728
The trade and revenue of Ireland..
Receipts of produce by the new canal at New Orleans.
Shipments of brandy from Charente to Great Britain.......

COMMERCIAL REGULATIONS.
Postal treaty between the United States and Prussia..
Signals for ships ordered by Sweden......
Tribunals of Commerce........

732 Method of putting up produce for market..

733 Ship building in Louisiana.-of ocean postage.

735 The passengers' act of the United Kingdom.- Reduction of export duty at Turk's Island...

736 JOURNAL OF BANKING, CURRENCY, AND FINANCE. Capital and dividends of New York city banks... Production of Precious metals in the world

738 Progress of the British penny postage system..

739 Receipts and expenditures of the United States..

740 United States treasurer's statement, October 25, 1852.... Banks under the general banking law of Illinois.-Gold and silver in the Bank of England.. 749 British post-office system of remitting money.-Shipments of gold dust from San Francisco..... 743 Weighing department of the Bank of England

NAUTICAL INTELLIGENCE. The American Nautical Almanac...

744 of entering the channel of the Bay of Smyrna.-or the light on the Island of Seiro.

745 South Foreland High Light.-Directions for sailing into and out of Harbor Grace...

746 West Coast of Jutland, and the Coasts of Bornholm.-Detention of vessels at Hampton Roads.. 746

JOURNAL OF MINING AND MANUFACTURES. The first mining operations in North America....

747 The manufacture of glass.- No. iv. By DEMING Jarvis, Esq., of Massachusetts....

749 Industrial progress of Georgia...

751 Statistical account of tanneries in the United States, compared with the returns of 1850.

752 Manufacture of ladies' muffs in London.-Items of gold mining in California..

753 Progress of British cotton manufactories...

753 Production of Indigo in South Carolina....

734 RAILROAD, CANAL, AND STEAMBOAT STATISTICS. Florence and Keyport plank road..

754 Cost and expenses of seven railroads of Massachusetts for the years 1850 and 1851. Statistics of Massachusetts Railroads...

756

757 Rates of freight on the Virginia and Tennessee Railroad Influence of railroads on Agriculture

758

759 Persons employed on railways in England...

760 Key West as a depot for California steamers..

761 STATISTICS OF POPULATION. Emigration from the United Kingdom....... Population and territory of the Austrian empire in 1851.

764 MERCANTILE MISCELLANIES. “Naval dry-docks of the United States.". Mercantile Library....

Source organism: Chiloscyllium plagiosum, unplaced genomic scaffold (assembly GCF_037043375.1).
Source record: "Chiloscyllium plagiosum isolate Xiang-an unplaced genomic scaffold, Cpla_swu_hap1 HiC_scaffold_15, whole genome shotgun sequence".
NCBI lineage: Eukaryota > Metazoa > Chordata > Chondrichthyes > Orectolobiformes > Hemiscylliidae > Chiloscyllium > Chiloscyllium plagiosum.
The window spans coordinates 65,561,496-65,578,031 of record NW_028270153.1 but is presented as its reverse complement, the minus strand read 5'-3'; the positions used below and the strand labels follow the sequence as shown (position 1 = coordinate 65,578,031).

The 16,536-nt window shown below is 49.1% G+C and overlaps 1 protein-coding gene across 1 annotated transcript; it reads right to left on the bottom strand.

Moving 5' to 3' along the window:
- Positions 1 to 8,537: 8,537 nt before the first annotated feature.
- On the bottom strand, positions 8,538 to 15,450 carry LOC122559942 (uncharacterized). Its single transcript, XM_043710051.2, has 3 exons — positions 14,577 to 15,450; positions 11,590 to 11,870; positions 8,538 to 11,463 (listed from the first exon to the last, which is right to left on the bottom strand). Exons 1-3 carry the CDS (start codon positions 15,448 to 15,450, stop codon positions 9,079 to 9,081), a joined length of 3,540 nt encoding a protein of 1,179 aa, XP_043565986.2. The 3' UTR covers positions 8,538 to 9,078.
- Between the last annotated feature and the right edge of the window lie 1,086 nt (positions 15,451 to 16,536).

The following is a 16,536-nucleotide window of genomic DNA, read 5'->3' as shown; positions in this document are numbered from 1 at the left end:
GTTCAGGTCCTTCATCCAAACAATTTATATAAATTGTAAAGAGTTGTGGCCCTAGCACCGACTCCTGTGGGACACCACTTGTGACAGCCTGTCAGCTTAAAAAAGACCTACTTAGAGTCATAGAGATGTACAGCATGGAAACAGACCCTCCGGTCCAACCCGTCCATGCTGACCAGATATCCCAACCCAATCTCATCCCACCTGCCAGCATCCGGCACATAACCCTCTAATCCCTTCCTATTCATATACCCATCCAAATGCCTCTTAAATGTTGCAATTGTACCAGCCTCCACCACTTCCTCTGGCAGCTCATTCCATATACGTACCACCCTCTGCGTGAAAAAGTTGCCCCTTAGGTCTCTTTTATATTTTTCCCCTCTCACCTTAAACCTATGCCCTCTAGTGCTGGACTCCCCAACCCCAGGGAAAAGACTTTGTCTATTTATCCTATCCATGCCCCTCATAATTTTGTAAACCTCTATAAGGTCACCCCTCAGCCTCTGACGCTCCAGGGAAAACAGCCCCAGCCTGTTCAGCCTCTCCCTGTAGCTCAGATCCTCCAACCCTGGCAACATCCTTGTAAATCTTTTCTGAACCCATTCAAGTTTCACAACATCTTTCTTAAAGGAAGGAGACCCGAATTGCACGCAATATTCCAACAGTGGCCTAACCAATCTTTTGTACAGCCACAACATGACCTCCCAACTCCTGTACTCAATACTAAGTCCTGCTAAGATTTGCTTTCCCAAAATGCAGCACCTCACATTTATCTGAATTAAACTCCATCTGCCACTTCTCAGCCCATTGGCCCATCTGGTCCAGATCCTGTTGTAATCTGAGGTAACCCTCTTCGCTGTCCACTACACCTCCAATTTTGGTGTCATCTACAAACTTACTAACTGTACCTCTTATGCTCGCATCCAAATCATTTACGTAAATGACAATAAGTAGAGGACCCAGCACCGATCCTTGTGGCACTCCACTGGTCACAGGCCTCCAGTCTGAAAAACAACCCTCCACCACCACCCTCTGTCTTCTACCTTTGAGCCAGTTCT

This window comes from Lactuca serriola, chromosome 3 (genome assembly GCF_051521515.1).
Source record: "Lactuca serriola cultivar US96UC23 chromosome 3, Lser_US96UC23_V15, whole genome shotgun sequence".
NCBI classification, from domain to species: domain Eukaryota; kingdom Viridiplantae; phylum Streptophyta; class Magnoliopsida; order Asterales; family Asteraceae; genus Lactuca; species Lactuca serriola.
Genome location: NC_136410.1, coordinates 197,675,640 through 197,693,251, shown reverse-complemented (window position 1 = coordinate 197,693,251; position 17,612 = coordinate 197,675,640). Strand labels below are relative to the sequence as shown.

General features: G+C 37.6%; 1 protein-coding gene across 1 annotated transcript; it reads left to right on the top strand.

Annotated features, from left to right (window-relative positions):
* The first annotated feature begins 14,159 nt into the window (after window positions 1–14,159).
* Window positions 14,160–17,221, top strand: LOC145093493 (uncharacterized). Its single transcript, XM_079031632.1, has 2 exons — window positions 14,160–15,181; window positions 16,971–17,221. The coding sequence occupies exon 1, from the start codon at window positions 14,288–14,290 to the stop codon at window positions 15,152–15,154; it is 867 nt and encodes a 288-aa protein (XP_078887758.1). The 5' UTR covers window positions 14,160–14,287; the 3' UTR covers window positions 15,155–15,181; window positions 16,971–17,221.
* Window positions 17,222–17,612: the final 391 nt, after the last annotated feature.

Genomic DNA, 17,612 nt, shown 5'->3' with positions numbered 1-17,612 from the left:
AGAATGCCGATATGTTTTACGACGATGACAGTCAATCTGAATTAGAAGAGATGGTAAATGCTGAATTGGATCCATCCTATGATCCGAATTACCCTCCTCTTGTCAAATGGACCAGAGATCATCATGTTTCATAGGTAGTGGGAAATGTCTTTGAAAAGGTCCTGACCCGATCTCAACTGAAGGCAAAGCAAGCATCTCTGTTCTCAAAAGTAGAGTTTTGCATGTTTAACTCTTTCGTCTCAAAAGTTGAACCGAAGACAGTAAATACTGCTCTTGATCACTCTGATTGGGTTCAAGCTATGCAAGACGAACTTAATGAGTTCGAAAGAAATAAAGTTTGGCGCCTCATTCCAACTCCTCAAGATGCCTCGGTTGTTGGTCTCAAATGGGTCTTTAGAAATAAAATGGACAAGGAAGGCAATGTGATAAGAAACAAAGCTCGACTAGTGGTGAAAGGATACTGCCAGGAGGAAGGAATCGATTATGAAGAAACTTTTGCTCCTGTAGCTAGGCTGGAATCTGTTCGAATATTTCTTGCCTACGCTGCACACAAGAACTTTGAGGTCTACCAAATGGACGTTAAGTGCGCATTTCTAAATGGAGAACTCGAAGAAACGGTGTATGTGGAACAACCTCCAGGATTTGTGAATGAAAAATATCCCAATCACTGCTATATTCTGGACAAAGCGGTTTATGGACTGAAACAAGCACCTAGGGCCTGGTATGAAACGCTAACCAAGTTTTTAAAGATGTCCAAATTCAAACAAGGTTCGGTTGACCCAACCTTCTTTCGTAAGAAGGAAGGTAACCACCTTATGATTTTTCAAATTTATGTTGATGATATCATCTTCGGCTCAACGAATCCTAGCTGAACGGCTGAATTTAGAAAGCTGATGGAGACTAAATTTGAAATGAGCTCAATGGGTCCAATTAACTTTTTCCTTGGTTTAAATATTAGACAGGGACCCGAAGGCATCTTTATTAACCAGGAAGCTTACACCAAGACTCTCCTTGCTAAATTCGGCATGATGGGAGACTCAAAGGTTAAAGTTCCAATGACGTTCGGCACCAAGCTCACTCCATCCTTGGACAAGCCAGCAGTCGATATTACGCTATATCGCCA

766

767 of the tax or duty on foreign coal..

767 Talleyrand and the banker

768 Invention for Negro clothing

768 The banker's Saturday night..

769 An eye to business.. A creditor's stratagem to collect a debt. No antagonism between capital and labor..

769 American trade in India

770 THE BOOK TRADE. Notices of new books, or new editions.....

771-776

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770

HUNT'S

MERCHANTS' MAGAZINE

AND

COMMERCIAL REVIEW.

DECEMBER, 1852.

Art. 1.- DEBTS AND FINANCES OF THE STATES OF TIE UNION.

WITH REFERENCE TO THEIR GENERAL CONDITION AND PROSPERITY.

CHAPTER IX.

The Western StatesNlinois.

Among all the States of the Union which succumbed to the financial storm of 1836-40, none had more canvas spread, or so little ballast, as that gem of the West, Illinois ; nevertheless, none has more promptly recovered its position, or more satisfactorily responded to the hopes of its friends, or the wishes of its creditors. The locality of Illinois is highly favorable for the development of its great natural resources, under the influence of modern improvements. The north-eastern extremity borders Lake Michigan.

• The first of this series of papers was published in the Merchants' Magazine and Commercial Review for November, 1847, (vol. xvii., page 466.) That article, an introduction to the series, related chiefly to the State debts of Europe and of the United States. It was followed in the number for December, 1847, (vol. xvii., page 577,) by an article on the New England States, embracing Maine and Massachusetts; and in March, 1848, a vol. xviii., page 243,) by New York; in March, 1849, (vol. xx., page 256,) by Pennsylvania; in May, 1849, (vol. XX., page 481,) by Maryland; in August, 1849, (vol. xxi., page 148,) by Indiana; in October, 1849, (vol. xxi., page 389,) by Ohio; and in the number for February, 1850, (vol. xxii., page :31,) by an article on Michigan. The series, it will be seen by reference to the preceding chapters, with the exception of the first, published in November, 1847, have all appeared under the same general title prefixed to the present chapter. The articles contain the most comprehensive and reliable account of the debts, finances, and resources of the several States, that have ever been grouped in a connected and convenient form for reference -present and future.